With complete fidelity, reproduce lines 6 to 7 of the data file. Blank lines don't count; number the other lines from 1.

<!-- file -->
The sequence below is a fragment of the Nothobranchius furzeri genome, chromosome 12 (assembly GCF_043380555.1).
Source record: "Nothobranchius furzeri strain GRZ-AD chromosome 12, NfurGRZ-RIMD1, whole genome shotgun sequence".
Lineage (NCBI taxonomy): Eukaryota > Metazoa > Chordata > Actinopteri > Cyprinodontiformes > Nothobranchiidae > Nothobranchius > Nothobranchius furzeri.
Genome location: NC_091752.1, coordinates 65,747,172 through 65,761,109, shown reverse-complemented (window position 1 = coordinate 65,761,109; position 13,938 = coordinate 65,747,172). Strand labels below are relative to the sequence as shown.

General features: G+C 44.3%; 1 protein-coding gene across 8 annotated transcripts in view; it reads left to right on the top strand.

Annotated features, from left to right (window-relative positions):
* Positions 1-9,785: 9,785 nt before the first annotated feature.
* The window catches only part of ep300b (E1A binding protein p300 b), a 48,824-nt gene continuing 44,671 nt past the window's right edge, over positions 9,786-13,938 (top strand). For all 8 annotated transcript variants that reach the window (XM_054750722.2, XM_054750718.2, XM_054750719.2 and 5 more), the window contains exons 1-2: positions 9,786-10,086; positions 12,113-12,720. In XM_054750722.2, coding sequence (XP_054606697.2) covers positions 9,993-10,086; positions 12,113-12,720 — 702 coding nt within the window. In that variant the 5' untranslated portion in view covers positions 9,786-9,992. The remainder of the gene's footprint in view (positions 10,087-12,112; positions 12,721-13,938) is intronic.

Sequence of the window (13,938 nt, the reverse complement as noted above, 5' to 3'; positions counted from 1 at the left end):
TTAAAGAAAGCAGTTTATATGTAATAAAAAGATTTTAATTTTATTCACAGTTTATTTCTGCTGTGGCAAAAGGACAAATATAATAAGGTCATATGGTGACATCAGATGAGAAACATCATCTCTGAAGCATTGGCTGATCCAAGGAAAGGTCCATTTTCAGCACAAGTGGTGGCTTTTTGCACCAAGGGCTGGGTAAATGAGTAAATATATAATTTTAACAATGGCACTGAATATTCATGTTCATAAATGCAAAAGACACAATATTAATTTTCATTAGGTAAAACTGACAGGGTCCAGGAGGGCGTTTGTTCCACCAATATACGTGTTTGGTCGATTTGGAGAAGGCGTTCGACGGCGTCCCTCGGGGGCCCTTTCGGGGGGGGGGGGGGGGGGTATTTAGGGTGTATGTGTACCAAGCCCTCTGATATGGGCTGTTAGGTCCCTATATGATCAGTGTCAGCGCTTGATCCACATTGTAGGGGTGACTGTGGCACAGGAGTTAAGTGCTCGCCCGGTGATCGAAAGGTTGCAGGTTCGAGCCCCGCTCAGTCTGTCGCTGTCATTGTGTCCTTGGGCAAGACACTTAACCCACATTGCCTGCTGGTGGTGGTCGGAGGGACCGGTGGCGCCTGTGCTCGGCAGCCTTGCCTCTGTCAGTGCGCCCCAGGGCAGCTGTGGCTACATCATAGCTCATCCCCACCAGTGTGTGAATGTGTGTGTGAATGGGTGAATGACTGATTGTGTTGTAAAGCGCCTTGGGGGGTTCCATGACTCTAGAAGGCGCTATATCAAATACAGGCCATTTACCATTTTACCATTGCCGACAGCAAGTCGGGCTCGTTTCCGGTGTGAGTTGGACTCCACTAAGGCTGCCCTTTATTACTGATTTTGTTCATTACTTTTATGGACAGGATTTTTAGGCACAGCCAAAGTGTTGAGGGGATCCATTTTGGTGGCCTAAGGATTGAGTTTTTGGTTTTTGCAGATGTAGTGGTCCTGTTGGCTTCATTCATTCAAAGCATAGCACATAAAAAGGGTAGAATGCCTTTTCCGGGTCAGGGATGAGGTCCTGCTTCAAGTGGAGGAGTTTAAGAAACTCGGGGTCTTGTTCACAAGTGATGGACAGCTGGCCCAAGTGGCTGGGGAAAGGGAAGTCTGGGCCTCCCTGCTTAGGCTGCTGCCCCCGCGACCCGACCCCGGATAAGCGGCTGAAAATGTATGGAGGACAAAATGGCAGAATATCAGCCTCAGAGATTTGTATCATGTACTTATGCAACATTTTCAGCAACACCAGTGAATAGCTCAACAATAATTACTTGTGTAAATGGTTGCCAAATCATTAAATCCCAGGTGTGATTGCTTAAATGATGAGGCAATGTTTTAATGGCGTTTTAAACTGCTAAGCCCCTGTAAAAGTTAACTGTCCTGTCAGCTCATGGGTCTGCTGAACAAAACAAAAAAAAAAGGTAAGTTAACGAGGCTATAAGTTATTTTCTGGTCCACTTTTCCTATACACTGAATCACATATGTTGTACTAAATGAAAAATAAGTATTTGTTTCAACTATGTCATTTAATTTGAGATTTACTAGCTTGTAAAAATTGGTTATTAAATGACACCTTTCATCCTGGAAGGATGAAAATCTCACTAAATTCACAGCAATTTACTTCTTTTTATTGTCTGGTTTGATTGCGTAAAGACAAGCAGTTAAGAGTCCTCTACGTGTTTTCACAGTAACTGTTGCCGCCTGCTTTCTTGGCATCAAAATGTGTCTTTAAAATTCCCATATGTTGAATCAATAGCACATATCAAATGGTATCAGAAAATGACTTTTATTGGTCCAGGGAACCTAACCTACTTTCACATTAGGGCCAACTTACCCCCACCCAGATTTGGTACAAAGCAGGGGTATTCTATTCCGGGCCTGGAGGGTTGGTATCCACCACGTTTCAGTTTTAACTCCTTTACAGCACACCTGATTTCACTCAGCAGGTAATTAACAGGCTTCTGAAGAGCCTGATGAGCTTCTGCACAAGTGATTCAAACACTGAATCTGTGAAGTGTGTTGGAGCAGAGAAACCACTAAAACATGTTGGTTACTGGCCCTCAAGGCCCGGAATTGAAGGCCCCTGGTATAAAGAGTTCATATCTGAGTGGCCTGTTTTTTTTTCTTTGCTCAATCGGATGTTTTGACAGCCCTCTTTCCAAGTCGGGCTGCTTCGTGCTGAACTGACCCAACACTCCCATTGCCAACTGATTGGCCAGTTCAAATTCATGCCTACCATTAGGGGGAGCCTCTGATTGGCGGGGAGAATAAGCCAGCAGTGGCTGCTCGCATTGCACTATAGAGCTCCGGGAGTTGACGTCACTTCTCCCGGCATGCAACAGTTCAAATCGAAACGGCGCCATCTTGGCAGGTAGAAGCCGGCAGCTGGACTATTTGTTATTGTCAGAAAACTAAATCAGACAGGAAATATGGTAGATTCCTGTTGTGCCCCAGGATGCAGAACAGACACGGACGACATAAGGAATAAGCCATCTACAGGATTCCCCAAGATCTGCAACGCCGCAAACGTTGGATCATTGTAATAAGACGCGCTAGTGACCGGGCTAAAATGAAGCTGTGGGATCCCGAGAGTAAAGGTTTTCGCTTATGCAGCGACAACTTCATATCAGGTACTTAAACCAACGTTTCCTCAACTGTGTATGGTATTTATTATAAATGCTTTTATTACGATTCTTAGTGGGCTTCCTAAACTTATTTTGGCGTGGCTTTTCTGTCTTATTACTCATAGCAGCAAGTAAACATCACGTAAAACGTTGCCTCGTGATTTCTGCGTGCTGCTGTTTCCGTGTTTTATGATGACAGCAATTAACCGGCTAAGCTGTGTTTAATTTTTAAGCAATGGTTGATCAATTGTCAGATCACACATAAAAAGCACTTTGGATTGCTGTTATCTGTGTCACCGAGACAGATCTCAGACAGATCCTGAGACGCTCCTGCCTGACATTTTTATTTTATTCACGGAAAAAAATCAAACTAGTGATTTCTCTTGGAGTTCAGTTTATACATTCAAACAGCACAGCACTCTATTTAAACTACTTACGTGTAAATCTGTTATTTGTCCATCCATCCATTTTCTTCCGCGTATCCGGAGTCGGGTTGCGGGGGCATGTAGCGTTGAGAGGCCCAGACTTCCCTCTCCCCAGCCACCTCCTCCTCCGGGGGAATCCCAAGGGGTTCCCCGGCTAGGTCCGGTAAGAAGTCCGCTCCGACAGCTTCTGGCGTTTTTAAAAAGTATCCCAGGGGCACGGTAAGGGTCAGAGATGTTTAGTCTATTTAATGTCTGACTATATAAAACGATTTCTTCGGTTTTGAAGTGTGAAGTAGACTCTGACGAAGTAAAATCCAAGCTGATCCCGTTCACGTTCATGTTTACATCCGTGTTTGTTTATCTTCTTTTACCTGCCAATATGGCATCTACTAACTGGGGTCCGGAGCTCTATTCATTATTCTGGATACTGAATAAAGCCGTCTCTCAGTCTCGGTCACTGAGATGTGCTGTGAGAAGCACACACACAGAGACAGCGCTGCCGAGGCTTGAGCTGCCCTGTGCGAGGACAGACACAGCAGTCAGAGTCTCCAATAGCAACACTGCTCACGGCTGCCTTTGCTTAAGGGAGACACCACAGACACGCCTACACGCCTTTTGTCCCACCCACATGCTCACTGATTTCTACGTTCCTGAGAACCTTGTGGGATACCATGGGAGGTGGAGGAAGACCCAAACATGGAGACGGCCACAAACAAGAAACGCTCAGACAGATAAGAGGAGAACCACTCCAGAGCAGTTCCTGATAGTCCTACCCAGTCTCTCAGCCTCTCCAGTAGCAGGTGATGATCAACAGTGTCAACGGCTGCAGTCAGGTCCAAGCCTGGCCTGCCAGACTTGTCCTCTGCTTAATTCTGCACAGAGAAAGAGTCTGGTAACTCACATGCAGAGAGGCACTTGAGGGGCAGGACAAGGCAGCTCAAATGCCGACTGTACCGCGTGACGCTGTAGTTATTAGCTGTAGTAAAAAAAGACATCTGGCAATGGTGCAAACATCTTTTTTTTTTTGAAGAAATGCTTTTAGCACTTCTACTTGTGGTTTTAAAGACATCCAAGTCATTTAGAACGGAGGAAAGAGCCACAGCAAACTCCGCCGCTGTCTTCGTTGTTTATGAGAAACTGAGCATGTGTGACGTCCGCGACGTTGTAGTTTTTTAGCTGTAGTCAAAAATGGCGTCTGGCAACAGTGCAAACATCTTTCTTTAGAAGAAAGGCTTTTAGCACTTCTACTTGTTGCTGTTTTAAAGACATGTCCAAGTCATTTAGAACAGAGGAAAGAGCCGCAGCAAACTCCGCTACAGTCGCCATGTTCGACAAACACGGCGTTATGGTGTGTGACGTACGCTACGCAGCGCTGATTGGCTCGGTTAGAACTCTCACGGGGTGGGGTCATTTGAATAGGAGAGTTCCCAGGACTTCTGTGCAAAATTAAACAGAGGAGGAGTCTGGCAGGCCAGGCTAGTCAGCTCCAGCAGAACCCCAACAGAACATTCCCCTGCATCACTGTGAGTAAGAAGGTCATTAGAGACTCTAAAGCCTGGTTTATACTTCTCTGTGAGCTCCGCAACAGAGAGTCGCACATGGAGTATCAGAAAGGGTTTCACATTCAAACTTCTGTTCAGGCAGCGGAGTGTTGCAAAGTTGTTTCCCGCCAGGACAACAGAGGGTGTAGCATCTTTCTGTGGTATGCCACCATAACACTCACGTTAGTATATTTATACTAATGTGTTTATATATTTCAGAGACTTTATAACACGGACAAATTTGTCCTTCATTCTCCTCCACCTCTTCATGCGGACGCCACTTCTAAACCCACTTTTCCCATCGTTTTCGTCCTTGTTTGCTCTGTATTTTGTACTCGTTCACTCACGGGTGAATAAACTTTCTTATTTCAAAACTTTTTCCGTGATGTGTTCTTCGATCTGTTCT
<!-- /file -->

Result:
Annotated features, from left to right (window-relative positions):
* Positions 1-9,785: 9,785 nt before the first annotated feature.